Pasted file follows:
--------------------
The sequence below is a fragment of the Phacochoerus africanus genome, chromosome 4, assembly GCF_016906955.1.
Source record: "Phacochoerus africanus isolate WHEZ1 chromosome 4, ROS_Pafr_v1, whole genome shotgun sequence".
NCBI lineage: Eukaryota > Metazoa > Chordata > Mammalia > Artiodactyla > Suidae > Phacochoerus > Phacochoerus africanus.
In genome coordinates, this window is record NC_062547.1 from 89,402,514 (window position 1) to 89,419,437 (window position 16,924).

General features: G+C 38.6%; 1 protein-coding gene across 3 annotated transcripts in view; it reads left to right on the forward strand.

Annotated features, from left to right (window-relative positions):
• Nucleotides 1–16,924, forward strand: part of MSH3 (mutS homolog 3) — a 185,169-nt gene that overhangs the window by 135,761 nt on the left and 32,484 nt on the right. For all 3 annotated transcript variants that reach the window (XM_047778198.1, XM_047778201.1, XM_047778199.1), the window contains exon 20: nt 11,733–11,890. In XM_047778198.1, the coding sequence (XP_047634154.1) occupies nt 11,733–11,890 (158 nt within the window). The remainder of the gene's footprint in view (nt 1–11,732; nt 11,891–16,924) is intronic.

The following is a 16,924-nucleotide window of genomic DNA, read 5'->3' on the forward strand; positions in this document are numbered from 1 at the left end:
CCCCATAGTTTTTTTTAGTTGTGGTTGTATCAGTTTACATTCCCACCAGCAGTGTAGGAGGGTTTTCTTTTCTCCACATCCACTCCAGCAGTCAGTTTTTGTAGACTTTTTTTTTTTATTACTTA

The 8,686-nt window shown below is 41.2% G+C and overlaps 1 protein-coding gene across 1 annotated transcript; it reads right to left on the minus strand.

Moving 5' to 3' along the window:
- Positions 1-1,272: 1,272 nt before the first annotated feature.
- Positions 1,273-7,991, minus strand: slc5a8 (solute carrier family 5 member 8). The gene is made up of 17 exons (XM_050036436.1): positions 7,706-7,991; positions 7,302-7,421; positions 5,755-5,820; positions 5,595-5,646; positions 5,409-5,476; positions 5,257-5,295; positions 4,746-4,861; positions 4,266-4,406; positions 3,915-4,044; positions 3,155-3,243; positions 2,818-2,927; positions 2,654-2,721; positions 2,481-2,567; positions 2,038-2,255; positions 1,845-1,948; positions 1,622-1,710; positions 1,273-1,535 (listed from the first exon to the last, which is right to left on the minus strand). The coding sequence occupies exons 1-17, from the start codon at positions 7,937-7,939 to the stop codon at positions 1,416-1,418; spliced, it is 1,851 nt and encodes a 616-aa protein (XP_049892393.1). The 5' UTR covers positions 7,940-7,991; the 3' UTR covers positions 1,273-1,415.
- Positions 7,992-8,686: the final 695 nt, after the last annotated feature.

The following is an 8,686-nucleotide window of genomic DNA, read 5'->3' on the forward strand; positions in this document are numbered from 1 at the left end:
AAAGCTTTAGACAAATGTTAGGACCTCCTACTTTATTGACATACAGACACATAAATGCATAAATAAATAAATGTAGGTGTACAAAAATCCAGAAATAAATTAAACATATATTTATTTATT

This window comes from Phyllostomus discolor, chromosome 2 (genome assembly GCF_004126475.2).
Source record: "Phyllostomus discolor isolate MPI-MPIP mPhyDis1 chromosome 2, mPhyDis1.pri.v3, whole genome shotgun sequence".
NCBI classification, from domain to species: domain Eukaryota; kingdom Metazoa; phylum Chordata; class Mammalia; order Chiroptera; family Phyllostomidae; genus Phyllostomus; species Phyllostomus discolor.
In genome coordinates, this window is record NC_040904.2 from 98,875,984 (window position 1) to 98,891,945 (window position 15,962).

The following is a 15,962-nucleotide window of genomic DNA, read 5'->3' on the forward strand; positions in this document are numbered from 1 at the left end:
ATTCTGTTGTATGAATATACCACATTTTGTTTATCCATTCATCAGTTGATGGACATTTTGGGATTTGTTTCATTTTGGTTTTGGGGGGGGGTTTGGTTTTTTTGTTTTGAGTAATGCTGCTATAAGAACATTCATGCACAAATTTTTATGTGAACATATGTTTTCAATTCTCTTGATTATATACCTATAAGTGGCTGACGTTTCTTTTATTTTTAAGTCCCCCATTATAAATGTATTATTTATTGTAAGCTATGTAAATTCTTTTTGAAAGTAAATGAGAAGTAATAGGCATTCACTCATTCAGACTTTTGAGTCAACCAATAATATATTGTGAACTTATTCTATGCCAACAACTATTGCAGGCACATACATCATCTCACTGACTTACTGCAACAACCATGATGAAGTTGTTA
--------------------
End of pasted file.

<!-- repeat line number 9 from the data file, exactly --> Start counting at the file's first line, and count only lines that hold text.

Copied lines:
CCCCATAGTTTTTTTTAGTTGTGGTTGTATCAGTTTACATTCCCACCAGCAGTGTAGGAGGGTTTTCTTTTCTCCACATCCACTCCAGCAGTCAGTTTTTGTAGACTTTTTTTTTTTATTACTTA